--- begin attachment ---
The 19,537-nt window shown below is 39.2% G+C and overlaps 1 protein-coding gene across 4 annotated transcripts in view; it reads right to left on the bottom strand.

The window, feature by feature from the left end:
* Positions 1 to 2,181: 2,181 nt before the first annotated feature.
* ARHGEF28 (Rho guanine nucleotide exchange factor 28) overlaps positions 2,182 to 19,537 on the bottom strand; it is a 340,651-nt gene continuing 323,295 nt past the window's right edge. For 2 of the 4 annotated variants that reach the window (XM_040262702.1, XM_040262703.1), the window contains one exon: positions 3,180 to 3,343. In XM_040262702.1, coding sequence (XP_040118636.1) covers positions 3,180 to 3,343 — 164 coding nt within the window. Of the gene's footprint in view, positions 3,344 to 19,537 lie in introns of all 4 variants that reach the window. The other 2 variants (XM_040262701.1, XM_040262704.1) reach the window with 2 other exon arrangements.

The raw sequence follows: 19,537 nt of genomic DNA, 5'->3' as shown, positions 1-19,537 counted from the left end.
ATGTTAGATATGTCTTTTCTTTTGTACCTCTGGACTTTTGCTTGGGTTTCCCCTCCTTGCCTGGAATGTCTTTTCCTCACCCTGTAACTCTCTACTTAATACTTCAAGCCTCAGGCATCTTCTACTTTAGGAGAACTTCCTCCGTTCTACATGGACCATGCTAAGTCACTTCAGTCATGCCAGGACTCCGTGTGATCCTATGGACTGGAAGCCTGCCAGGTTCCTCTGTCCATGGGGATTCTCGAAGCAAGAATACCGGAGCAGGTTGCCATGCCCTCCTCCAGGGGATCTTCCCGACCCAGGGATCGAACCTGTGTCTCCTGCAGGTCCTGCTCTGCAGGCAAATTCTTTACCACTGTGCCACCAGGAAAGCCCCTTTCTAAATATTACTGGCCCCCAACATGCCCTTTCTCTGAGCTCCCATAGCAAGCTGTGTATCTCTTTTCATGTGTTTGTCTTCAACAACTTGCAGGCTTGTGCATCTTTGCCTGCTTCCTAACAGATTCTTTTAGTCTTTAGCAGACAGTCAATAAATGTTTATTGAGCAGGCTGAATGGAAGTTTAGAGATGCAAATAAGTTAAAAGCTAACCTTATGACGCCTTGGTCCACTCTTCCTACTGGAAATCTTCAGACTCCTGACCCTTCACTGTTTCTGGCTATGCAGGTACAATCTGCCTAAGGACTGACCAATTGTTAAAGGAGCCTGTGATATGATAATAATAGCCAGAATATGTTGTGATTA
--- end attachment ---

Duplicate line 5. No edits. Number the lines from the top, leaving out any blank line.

The raw sequence follows: 19,537 nt of genomic DNA, 5'->3' as shown, positions 1-19,537 counted from the left end.